5. Emergency numbers = memorize them

Have you ever misplaced your phone and had that heart attack feeling? There are seven numbers I am able to call with or without my cell phone. I can call my parents, Manfriend, my landlord, the non-emergency police line for Vancouver police, work one, work two, a cab company and obviously 911. Knowing numbers is going to help you in a situation where you lose your phone or it is stolen.

6. Know where your “safe stops” are

Whether its going to work one or coming home from work two I know where there are safe stops for me to run to if the need ever arose.  On the way to job one there is a 24/7 bakery across the street from my house. This is also my last safe stop for coming home from job 2. I’ve used it many times getting off the bus and feeling unsafe with the people who are getting off with me. I stop, have some water and maybe a pastry. There is a phone and other people there.  There is also a 24 hour McDonalds across the street from Job 1. If I get there early and before my co-worker and feel unsafe, I wait in the McDonalds. This has happened many times.

Coming home from work 2 there are other stops I can make. On the way to the train, there are 3 buildings with 24 hour managers and/or security personnel by the window. If my personal safety was at risk I could easily bang on the door.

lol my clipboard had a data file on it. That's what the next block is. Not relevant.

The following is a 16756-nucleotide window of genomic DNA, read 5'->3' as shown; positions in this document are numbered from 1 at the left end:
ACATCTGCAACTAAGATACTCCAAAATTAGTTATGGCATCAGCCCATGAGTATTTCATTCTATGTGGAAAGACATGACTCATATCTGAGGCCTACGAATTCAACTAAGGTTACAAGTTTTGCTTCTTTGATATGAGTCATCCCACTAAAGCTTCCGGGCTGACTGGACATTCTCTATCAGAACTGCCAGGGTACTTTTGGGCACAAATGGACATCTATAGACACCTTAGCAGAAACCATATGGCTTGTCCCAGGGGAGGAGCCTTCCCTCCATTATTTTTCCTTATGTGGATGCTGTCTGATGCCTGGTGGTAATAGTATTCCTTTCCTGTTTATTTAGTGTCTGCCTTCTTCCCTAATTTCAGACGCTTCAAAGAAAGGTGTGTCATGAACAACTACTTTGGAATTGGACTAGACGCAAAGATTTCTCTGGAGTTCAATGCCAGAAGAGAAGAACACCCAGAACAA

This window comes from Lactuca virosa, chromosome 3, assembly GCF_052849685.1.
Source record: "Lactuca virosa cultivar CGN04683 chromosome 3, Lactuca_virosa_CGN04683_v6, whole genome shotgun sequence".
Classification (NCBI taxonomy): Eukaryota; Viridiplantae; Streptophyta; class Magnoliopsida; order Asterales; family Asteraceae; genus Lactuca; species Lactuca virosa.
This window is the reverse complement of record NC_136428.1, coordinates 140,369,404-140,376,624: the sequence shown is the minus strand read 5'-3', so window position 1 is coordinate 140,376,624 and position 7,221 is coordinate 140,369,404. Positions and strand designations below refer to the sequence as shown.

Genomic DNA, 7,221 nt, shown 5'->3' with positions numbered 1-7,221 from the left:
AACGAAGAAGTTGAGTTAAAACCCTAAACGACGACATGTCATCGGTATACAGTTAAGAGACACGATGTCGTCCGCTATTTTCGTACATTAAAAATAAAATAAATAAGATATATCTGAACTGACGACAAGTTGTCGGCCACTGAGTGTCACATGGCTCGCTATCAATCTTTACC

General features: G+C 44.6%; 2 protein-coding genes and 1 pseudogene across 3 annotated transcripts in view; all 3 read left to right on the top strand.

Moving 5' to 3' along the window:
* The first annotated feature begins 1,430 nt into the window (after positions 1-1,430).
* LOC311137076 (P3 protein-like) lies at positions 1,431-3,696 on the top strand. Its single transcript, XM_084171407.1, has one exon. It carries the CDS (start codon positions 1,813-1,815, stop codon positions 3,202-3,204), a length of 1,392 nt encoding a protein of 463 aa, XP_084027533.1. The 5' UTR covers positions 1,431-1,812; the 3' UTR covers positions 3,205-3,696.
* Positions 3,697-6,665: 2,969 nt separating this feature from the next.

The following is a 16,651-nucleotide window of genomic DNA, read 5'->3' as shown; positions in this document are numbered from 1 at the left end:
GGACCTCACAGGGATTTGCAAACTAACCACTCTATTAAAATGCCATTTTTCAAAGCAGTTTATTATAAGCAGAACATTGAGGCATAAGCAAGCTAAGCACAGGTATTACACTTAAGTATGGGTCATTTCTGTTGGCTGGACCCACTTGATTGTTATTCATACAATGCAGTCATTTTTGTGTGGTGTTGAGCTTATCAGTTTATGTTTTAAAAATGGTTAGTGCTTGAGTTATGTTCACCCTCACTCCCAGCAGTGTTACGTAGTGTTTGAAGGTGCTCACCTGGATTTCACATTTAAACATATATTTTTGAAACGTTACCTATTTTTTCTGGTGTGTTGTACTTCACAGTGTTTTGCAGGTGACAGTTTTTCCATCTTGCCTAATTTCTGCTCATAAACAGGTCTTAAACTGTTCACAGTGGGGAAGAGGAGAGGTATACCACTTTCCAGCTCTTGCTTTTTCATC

Going to the bus stop there are two hotels on the way. Running into the front lobby is never out of the question.

Finally on my way to the carpark if I am picking up one of the smart cars to drive, there is the car park attendant and a number of bars/restaurants/hostels that are open late. There are usually one or two bouncers outside. Also, at 12:01a every day a tow truck frenzy begins on one of these streets. There are so many people outside that its impossible to not be safe.

7. Fake it

Walk proud, walk tall and walk like you know where the hell you are going, even if you don’t. You are a bigger target when you act like you do not know what is going on. I’ve been lost before and just kept walking confidently. Looking unsure makes you a bigger target.

My best strategy is to yell out someone’s name. Last night is a prime example of this. I was pretty sure some guy was following me after I had refused him money. I was close to the bus stop and yelled “Tyler, hey, Tyler!” Everyone at the bus stop looked over, I jogged up and stood next to a man pretending to talk to him. Pretty sure I just picked a random and said “that guy is following me, can you pretend to be Tyler?” Pretend Tyler was pretty nice.  This can backfire if there is only one person at the bus stop and they are a not-so-nice person, but there were 10 – 20 of them, and chances are one of them could even be named Tyler.

My other fake it strategy is to walk at the same pace beside someone who looks like they are in a hurry as well.  It makes you look like you’re not alone.